cerebral achromatopsia disorder of the occipital cortex. loss of ability to detect color due to V4 and V8
middle ear structures ear drum, hammer, anvil, stirrup, cochlea
middle ear function mechanial mechanisms to move fluid in tubes
inner ear structures basial membrane in cochlea, hair cells,
inner ear function transduction
n. VII nerve with the many mes in charge of hearing and vestibular sense
sound entering pathway cochlea to n. VIII to cochlear nucleus to superior olivary nuclear to medial geniculate nucleus to primary auditory cortex to secondary auditory cortex
primary auditory corrtex A1 (Heschl's gyrus) or Brodmann's 41 and 42 or transverse temporal gyri
where is primary auditory cortex located in temporal lobe
primary auditory cortex has what type of organization tonotopic
secondary auditory cortex BA22
5 types of connections of the temporal cortex hierarchial sensory, dorsal auditory, polymodal, medial temporal, frontal lobe
hierarchical sensory pathway from primary and secondary auditory cortex and visual cortical regions to lateral temporal cortex to TEMPORAL POLE (BA 38).
visual information travels through where in hierarcical sensory pathway inferior temporal gyrus
auditory information travels through where in hierarhical sensory pathway superior temporal gyrus
dorsal auditory pathway connects temporal cortex with posterior parietal cortex.
function of dorsal auditory pathway enables location of sounds in space and promotes orienting and intitiation of movements relative to sound location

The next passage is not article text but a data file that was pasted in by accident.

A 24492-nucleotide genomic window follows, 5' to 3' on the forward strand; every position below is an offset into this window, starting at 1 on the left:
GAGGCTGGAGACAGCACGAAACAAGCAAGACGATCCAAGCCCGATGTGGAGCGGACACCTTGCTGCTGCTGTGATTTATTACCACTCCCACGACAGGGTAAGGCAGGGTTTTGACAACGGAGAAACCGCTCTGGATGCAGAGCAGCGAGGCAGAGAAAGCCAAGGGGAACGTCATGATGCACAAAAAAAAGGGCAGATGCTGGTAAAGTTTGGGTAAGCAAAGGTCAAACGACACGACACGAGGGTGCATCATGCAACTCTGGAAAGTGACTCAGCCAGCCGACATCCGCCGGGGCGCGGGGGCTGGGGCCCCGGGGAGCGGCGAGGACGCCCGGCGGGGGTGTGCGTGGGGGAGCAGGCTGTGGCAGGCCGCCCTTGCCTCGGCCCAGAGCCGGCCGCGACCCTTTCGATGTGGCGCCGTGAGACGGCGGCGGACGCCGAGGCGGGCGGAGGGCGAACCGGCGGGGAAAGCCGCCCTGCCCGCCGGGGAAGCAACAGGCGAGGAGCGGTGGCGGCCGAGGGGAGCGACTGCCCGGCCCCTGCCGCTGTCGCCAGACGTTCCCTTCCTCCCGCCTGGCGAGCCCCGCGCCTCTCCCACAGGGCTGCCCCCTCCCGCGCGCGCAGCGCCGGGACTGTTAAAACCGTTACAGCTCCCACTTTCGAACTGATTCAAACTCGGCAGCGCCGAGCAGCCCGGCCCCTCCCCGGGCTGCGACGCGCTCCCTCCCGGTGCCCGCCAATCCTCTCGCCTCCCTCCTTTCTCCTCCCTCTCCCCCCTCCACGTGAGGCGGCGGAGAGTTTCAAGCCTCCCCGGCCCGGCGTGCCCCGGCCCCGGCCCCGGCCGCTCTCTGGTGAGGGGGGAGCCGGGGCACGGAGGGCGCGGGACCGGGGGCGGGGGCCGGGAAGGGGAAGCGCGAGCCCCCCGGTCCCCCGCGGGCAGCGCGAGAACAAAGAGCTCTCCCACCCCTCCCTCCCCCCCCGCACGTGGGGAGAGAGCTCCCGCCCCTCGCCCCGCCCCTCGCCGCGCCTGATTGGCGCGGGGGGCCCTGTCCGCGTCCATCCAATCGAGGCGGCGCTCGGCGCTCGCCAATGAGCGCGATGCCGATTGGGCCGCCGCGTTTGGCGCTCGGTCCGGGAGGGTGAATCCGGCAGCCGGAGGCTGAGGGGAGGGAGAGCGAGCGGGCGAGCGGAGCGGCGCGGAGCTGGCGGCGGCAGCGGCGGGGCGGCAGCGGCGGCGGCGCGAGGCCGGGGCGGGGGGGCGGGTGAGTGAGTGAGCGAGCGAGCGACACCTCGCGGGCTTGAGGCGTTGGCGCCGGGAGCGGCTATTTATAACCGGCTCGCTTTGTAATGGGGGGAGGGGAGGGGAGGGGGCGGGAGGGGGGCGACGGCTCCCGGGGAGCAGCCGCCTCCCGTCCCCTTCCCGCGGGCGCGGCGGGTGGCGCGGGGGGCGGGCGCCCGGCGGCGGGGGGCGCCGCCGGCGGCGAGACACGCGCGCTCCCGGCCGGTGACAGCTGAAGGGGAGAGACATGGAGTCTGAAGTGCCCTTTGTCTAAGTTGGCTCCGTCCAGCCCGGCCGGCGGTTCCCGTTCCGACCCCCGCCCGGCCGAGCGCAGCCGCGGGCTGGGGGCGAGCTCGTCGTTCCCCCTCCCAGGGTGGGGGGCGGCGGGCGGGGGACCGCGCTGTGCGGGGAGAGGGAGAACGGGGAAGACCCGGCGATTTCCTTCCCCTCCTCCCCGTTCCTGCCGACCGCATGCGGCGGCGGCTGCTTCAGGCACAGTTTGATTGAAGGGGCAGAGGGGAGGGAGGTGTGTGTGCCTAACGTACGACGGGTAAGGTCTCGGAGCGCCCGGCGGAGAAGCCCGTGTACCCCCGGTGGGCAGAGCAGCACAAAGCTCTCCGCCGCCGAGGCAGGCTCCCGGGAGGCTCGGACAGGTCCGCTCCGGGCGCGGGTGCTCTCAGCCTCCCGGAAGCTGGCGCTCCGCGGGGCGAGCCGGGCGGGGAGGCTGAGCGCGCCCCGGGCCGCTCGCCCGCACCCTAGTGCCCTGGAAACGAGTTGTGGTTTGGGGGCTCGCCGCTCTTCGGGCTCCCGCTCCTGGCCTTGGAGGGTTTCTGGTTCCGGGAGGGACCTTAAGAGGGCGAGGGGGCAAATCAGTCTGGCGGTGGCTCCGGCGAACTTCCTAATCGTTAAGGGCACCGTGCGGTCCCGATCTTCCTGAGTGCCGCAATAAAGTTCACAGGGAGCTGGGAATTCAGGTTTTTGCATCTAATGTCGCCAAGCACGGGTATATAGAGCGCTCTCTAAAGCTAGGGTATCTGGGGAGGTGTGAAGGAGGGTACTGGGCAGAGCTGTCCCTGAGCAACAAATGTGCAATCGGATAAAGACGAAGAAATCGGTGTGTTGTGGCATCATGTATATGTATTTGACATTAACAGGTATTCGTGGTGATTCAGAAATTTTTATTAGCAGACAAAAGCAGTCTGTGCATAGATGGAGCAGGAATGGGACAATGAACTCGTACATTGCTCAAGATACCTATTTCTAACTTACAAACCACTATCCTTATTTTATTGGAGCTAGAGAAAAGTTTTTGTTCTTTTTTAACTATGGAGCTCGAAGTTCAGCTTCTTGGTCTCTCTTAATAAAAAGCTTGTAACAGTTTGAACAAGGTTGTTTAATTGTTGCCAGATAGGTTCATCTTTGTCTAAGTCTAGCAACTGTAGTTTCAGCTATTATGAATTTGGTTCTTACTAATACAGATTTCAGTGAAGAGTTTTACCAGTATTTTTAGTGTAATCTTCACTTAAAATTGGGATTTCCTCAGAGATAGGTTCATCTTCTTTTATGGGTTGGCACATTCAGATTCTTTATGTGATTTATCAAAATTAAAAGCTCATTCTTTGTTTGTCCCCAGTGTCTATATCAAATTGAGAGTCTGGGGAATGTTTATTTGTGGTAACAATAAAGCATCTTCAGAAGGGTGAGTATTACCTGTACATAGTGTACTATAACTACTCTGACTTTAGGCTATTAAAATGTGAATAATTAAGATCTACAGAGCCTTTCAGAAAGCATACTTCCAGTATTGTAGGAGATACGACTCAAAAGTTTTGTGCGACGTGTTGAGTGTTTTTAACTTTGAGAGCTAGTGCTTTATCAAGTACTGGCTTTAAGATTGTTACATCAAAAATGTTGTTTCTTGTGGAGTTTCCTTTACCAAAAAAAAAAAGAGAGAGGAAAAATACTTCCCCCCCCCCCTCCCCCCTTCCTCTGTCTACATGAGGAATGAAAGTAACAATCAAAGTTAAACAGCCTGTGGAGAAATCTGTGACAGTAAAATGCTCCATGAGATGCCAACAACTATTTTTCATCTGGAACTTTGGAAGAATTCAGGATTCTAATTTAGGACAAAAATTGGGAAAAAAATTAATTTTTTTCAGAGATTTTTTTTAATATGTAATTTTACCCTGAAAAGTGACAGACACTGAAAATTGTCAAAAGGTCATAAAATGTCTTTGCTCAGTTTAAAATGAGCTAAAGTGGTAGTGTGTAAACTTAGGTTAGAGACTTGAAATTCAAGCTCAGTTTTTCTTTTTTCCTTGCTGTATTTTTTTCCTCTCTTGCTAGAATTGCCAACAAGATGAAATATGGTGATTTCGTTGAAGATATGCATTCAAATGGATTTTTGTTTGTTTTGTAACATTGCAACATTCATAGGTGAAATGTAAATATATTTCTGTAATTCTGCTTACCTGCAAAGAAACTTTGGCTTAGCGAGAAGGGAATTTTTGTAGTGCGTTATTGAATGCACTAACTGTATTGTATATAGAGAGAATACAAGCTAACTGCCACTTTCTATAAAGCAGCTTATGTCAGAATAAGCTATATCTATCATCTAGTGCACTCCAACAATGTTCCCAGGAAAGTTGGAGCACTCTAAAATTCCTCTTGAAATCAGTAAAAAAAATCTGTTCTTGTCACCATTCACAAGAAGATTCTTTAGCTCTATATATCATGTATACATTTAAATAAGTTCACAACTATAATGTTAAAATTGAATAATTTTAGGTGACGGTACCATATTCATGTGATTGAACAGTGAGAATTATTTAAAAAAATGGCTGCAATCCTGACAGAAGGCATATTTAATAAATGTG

polymodal pathway to STS connections start from auditory and visual hierarchichal pathways to superior temporal sulcus (STS). polymodal region is multiple sensory modalities
function of polymodal pathway involved in assigning stimuli to categories
medial temporal projection ends in amygdala and hippocampus. from perirhinal cortex to entorhinal cortex to amygdala and hippocampus . perforant pathway leads to hippocampus
funciton of medial temporal projection stimulus recognition. familiar conscious experience of knowing, assimilating, and feeling
frontal lobe projection from posterior temporal cortex to dorsolateral prefrontal cortex. from anterior temporal cortex to orbitofrontal cortex
inferior temporal cortex respons to complex objects such as hands. showing that certain neurons activated depending simplicity vs complexity of object
disorder of ventral stream agnosia
agnosia failure of recognition, inability to interpret sensations and recognize things
apperceptive visual agnosia no recognition of objects, failure of perception. occipto-temporal vision impairement. failure to name or put it together
associate visual agnosia disorder of meaning. inability to name what is seen, can put it together and recognize but cant name
superior temporal sulcus STS function analyzes biological motion and is basis of social perception and devleopment of social cognition (body language). also respond to approach motions of bodies
damage to STS results in impaired recognition and recall of faces and impaired perception of subtle social signals
face processing is done by coreL V1, FFA, STS
prosopagnosia inability to recognize faces . congenital in various degrees. degree varies among people.
conductive hearing disorders problems in conduction of sound due to outer ear, eardrum, middle ear